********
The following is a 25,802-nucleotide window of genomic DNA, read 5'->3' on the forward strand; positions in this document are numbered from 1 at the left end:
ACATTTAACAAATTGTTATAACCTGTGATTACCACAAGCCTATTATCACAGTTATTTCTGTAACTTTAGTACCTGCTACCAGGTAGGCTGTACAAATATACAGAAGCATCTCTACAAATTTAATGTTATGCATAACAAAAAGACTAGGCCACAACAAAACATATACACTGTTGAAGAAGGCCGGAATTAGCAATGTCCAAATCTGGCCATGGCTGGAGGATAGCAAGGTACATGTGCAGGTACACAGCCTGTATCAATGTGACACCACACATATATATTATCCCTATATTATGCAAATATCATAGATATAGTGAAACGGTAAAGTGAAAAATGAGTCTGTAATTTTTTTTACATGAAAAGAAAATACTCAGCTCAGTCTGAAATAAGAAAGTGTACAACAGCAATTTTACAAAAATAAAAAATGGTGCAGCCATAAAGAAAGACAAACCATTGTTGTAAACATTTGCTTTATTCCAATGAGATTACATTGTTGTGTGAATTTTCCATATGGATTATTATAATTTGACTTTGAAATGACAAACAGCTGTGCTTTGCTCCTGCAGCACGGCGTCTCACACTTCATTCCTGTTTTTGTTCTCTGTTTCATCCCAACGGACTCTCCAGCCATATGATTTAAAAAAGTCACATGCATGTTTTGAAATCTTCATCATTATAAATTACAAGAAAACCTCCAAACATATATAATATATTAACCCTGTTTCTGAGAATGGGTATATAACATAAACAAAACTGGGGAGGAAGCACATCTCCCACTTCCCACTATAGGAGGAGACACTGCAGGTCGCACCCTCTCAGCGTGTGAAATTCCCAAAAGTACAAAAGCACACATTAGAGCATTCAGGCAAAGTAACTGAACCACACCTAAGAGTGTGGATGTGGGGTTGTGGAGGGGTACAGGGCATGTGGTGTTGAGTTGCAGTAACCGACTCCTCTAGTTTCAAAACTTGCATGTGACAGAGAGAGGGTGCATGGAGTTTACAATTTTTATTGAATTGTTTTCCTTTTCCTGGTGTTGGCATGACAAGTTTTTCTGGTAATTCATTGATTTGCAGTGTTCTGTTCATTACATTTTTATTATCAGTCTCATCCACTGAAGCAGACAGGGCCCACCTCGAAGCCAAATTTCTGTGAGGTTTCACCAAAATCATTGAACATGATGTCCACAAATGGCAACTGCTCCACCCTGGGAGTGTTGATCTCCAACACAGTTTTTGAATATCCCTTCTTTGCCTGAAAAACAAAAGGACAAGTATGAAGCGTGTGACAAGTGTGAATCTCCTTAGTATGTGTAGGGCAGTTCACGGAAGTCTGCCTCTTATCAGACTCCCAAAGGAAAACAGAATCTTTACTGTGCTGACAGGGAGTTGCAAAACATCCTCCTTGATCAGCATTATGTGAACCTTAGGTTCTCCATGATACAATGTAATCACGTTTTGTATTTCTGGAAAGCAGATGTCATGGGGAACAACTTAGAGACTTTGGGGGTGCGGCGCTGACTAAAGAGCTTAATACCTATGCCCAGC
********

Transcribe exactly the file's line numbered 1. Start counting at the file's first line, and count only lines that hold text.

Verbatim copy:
The following is a 25,802-nucleotide window of genomic DNA, read 5'->3' on the forward strand; positions in this document are numbered from 1 at the left end: